Issue in Brief: Late last week, a cyber-extortion event forced the shutdown of a company vital to the energy sector. A criminal gang paralyzed the company's internal networks and demanded a large ransom to release the systems.
Response in Brief: Cyber threats like these are increasing in both quantity and quality. Companies in all industries should assess their compliance and security programs, incident response plans, and business continuity plans to appropriately identify and address risks.
On the Horizon: The U.S. Department of Justice has formed a task force to curtail the proliferation of ransomware cyberattacks, the Department of Energy is developing a national cybersecurity strategy, and President Biden is expected to announce an executive order on new cybersecurity standards with the goal of creating new, broader cybersecurity standards for companies that conduct business with the government.
The Latest Victim of the Ransomware Wave:
Over the last year and a half, businesses across the industrial and manufacturing sectors have seen a marked increase in ransomware attacks on key infrastructure and operations. These attacks are growing increasingly brazen and sophisticated as cybercriminals take aim at some of the nation's largest and most crucial businesses.
The recent attack carried out by cybercriminals involved a ransomware attack on an established company and a pillar of the nation's energy industry. The cybercriminals (believed to be the Eastern European criminal ring, DarkSide) reportedly circumvented the company's security measures and managed to compromise its internal networks.
The attack prompted the company to temporarily suspend operations to contain the breach, disrupting critical fuel supplies.
The Latest but Not the Last:
Unfortunately, this latest attack is by no means unique. Cyber criminals have engaged in ransomware attacks for years—compromising and disabling systems, both informational and operational, and demanding payment before returning control to the victim. Now, cyber criminals have begun targeting the industrial and manufacturing sectors. These criminal groups are betting that businesses operating in these sectors are generally more willing to pay large ransoms to regain control of their systems. The potential downtime caused by a ransomware attack not only costs the affected company massive amounts of money but can leave large swaths of the population without essential services until the breach is resolved.
To further compound the problem, criminals unfortunately do not need sophisticated technology or extensive resources to carry out such attacks. Many firewalls and virtual private networks used by businesses, even those with vast resources and security teams, still contain vulnerabilities that groups like DarkSide are all too willing and able to exploit.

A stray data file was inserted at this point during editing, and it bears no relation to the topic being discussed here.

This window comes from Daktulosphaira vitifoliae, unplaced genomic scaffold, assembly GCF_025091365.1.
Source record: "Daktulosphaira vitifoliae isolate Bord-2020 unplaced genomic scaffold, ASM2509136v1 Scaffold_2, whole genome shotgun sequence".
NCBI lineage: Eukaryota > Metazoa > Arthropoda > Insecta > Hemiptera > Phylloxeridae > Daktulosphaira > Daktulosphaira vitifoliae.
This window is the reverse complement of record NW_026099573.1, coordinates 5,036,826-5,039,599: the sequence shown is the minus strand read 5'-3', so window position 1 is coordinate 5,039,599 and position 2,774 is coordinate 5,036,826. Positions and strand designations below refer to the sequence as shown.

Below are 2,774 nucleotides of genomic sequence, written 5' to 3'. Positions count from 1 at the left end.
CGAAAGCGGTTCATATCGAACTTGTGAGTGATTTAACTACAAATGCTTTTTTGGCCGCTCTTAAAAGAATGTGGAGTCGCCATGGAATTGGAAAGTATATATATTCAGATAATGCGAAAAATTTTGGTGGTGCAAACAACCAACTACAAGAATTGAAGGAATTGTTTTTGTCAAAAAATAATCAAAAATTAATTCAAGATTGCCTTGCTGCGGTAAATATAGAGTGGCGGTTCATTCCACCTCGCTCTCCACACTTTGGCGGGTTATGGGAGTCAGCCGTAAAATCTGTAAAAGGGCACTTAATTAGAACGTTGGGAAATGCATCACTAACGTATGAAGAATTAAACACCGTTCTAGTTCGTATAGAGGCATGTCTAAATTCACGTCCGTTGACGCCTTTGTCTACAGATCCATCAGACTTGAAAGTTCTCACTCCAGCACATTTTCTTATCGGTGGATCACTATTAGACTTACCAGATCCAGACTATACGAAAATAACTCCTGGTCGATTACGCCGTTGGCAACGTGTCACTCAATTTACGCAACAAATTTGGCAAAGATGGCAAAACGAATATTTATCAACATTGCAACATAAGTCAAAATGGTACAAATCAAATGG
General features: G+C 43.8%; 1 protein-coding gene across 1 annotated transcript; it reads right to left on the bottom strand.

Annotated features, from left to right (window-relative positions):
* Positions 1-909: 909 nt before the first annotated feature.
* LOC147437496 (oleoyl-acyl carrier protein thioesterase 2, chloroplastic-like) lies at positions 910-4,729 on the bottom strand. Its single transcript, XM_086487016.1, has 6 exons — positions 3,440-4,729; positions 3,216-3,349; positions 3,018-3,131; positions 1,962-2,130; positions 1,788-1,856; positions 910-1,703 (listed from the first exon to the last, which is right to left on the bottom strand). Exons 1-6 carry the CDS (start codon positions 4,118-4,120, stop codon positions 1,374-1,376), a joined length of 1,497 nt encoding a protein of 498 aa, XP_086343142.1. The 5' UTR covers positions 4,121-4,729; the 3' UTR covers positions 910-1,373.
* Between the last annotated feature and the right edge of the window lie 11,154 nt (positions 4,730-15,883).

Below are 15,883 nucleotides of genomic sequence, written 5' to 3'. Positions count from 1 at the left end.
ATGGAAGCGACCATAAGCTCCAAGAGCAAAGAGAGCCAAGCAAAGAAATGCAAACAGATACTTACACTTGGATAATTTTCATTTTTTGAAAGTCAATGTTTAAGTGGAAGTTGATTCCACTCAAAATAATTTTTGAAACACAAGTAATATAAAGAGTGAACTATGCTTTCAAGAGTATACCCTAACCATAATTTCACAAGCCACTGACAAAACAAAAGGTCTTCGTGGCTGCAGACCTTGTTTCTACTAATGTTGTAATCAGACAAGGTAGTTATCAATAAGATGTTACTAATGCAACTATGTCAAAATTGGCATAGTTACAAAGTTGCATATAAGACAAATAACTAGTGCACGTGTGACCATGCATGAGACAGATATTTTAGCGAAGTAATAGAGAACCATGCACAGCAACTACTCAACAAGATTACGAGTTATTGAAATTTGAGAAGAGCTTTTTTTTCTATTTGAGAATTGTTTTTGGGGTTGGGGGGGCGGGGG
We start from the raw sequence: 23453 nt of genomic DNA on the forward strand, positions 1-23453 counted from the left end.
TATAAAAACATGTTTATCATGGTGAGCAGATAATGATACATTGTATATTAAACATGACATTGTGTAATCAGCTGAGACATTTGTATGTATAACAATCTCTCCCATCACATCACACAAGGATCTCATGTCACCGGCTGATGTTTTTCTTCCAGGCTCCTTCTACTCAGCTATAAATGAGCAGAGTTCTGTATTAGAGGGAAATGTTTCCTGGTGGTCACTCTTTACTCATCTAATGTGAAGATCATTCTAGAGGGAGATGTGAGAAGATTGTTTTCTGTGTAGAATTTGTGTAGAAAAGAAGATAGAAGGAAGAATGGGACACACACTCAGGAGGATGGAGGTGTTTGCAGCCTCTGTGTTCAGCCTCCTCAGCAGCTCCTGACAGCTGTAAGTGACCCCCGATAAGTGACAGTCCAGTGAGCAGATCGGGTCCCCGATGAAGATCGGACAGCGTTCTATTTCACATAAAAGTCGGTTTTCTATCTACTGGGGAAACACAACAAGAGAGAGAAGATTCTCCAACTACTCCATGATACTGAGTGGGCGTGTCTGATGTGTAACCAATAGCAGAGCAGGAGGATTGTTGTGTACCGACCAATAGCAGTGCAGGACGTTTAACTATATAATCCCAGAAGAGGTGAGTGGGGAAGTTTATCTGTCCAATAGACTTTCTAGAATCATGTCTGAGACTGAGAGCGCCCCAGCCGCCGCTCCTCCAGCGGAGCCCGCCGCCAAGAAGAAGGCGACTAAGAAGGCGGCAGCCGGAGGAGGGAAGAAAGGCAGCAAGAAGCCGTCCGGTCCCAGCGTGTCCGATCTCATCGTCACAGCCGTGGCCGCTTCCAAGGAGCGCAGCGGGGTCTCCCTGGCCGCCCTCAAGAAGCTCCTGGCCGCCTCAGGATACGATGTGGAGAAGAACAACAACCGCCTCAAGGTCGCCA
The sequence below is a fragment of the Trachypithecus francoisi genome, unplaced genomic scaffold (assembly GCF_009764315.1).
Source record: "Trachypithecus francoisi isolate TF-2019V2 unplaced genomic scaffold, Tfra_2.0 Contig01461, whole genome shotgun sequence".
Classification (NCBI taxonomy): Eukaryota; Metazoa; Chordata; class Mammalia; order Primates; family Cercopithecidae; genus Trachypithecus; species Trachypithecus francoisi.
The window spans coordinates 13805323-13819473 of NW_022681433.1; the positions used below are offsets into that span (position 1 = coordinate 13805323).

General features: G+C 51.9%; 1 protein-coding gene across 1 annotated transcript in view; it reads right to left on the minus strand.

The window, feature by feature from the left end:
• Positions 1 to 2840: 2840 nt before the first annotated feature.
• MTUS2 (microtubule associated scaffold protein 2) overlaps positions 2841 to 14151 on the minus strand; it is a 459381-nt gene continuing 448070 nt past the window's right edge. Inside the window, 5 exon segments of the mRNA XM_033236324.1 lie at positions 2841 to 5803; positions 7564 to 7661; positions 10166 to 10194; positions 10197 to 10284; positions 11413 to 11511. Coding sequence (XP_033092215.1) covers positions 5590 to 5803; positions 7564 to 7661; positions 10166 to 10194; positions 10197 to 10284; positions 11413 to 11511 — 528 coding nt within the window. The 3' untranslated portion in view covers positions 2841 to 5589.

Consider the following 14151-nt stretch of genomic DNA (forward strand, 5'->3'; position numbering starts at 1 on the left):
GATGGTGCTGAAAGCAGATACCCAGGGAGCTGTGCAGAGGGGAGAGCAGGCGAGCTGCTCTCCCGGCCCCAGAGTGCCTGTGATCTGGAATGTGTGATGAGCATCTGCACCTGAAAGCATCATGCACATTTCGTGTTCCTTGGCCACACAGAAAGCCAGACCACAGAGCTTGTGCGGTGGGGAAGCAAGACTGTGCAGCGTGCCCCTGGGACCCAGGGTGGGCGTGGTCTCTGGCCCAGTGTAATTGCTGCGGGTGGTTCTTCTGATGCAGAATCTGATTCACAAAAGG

Changes on the Horizon:
Recently, the U.S. Department of Justice announced the formation of a task force to curtail the proliferation of ransomware cyberattacks in a bid to make the extortion schemes less lucrative by targeting the entire digital ecosystem that supports them. In addition, the U.S. Department of Energy is working to implement a national cybersecurity strategy, and has so far focused its efforts on the nation's transmission and generation assets.
President Biden is also expected to soon announce an executive order on new cybersecurity standards that will govern companies that conduct business with the government. The goal is to use the federal contracting process to create new, broader cybersecurity standards.
Preparedness is Key and Other Practical Advice:
Despite best efforts, no company is immune to cyberattacks. Security preparedness is key, though, to a successful response to these attacks, and-with that-a flexible framework to adjust to changing threats. Ensure that your team remains abreast of ever-evolving cyber threats, and proactively address those threats through technical, organization, or administrative safeguards specific to your business.
Equally important is a quick yet defensible response with the right incident response team (both internal and external) in place, which can shorten the time to resume your business after an attack, recover lost or compromised data, and prepare necessary disclosures. This kind of response does not happen in the heat of an attack. You achieve this by proactively developing an incident response plan, developing a dedicated incident response team, and routinely training the team on the plan. Do not allow your plan to collect dust—revisit and revise it often to ensure up-to-date preparedness.
Finally, ensure that your business continuity plan is up to date. Though a business continuity plan will not prevent a ransomware attack, it can support your remediation and recovery efforts to get your business up and running as soon as possible.
The content of this article is intended to provide a general guide to the subject matter. Specialist advice should be sought about your specific circumstances.